3. QUALITY OF WAKING-TIME. In addition to having time for less Purely Awesome Stuff, the time I do have is less fun. For one thing, I yawn a lot and generally feel tired a lot. This is because I don’t sleep as well (see 4.) and because I don’t get enough sleep every night. Like most modern Western adults, I have more on my plate normally that can fit into a sixteen-hour day. Work and the commute is ten, leaving six to write, parent, eat, practice, and take care of myself and my home. So like most people, I end up shorted on sleep by an hour or two most weekdays, and oversleeping on weekends to make up for it.
I forgot how much I hate feeling tired, though through most of my 20’s that’s how I felt pretty much all the time. For the last three years, though, I’ve had no tiredness most days except for the period right before a nap, or if I missed a nap, or maybe a little in the morning (after my 3-hour core nap). I didn’t need to sleep in on weekends, though sometimes I did anyway, just because it felt nice. But even a bad morning waking up from my 1-4 nap was nothing compared to how groggy I am, and for how long I stay groggy, waking up from 8 hours. On top of which I’m in more pain and more stressed-out from feeling rushed. A whole day of commute-work-commute with no break followed by a kungfu class followed by parenting and writing through the evening, and I feel totally dead and drained. Then I crash all night and wake up feeling like a half-decomposed train-wreck. EW.
4. QUALITY OF SLEEP. Yeah, all that and the nice fat chunk of sleep I traded it for isn’t even good. I haven’t had any evidence of actual sleep disorders, but I definitely don’t enjoy sleep like I did when I was napping. It’s hard to explain how, but it doesn’t feel refreshing and calm anymore. Instead of resting, I feel like I’m temporarily dying–dramatic, I know, but that’s really what it feels like!–and I hate how I feel when I wake up so much that I dread it, and I’m so groggy and icky when I first crack my eyes that I hit snooze a thousand times if I can get away with it (which just makes me even more sore & groggy).
It’s only been a few weeks since I last patted someone on the digital head and told them “Ah yes, I remember what it was like to hate sleep”, as if they’ll grow out of it naturally. But I didn’t grow out of it naturally. And now that I’m back to monophasing again, I totally remember why I hated sleep before. I’m back to hating it again!
Even when I try to wind down before sleep (something that used to be easy, but which now means cutting another half-hour off my productive waking-time), I still sleep (comparatively) fitfully and wake up like Garfield on a Monday. I can tell I’m sleeping deeper (my husband confirms that I can’t be woken *at all* during the night), but I’m not getting anywhere near the rest out of it that I used to. It’s like eating a huuuuge meal that stuffs you to uncomfortableness, but contains no protein.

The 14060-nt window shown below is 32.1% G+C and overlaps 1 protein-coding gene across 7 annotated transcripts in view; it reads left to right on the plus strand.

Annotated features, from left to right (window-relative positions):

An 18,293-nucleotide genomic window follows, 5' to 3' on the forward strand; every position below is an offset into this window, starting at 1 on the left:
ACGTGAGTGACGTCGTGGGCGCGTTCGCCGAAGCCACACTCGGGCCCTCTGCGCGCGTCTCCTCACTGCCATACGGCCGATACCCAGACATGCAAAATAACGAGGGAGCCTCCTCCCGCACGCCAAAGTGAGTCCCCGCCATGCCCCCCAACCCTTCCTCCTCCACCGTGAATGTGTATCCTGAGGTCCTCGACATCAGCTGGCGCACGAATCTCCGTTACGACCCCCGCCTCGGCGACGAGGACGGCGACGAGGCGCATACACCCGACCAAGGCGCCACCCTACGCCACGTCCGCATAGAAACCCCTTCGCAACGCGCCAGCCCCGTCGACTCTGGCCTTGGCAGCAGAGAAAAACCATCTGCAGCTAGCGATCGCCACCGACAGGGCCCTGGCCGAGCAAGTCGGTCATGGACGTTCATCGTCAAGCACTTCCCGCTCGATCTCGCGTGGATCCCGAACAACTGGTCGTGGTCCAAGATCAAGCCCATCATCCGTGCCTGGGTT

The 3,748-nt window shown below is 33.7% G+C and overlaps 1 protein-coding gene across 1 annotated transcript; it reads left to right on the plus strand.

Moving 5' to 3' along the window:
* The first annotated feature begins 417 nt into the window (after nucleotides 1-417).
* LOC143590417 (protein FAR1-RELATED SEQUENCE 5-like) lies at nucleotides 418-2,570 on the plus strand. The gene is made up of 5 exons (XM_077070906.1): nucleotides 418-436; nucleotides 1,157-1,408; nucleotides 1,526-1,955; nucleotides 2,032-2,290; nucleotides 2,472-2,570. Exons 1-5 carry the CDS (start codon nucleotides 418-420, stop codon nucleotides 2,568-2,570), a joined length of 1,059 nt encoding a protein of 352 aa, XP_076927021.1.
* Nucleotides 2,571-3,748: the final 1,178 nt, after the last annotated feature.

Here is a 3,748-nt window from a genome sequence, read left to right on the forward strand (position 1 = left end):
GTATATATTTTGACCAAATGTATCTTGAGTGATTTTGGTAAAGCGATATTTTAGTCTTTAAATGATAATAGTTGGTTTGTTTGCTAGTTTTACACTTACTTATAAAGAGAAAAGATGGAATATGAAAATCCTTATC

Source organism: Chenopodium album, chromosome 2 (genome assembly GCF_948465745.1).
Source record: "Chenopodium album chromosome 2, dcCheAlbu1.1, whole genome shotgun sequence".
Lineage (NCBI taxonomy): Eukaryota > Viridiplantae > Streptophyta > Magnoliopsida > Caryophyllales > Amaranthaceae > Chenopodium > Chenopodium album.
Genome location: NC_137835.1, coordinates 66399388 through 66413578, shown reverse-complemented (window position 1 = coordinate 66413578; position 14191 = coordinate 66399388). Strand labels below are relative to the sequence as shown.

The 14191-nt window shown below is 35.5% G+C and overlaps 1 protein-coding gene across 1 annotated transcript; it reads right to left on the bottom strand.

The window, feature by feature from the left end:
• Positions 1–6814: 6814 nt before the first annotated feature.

On top of that, quitting the regular-napping routine has ruined naps for me, too! Every single day, I’ve yawned multiple times and wished for a nap at least once. But when I can get a nap now, I can’t sleep for it — something about that big honking “meal” of sleep at night puts me off getting any rest during the day, even when I’m obviously tired.
Okay, so the bad things about monophasic sleep for me? Are apparently Legion.
There are some not-so-bad things. I will admit that. My overall mood, metabolism, exercise, and intellectual “landscapes” seem to have remained pretty much the same. (Other than being pissy about having less time, and being crankier about waking up in the morning, I should say.) Work, kungfu, writing, parenting, all get done nearly as competently as before, and I don’t notice a huge difference in my brain- or body-skills per se. But obviously the overall dislike I have for my new schedule affects a lot of minutiae that I probably couldn’t describe fully here if I tried.
So that’s The Suck, in a nutshell. There were some interesting artifacts to the transition — for instance, during the first week I got tired precisely at naptime every day, like clockwork. (Even though if I laid down for a nap then, I couldn’t sleep.) And there’ve been a few upsides here and there. I’ve always found my evening nap annoying — not having to slow down for that is nice, as is being able to have unlimited coffee during the day without worrying about messing up a nap (though needing this much coffee during a day is not nice).
But even though a week ago I was thinking, “Is this it? Am I going to be monophasic again now?”, I can already say with certainty that this is NOT it, and eff monophasic sleep right to heck. I don’t want to have my “hard days” of transitioning be over a weekend — work makes it much easier to get up on time after my core — so I’m waiting until Sunday/Monday to switch back to Everyman 3.
I’m spending the next few days preparing. (Yes, even I, the Polyphasic Master General Priestess Sifu Poobah, prepare for an adaptation. Because I want it to work!) I’m getting back into the habit of laying down for naps again asap, at least in the afternoon. (No sense letting work think I’m not serious!) I’ve also got a new Big Fat List made (if you like, I’ll post it) and am grocery-shopping for a TON of healthy snacks this weekend.
I’m also going to use the re-adjustment opportunity to clean up some of my sleep behaviors and other habits that were helping knock me off-schedule in the first place (like not having a firm time to always take my p.m. nap at if possible, changing into jammies too soon–we martial-artists like jammies, you know–and skipping my evening nap if I felt like it, since I could replace it with a 4.5-hour core).
I’ll keep ya’ll posted. And THANK YOU for being here, and being interested. It looks like I’m a lifer now (barring some insanely powerful interference by the Sleep Police), so I’ll try to stay interesting enough to be worth it.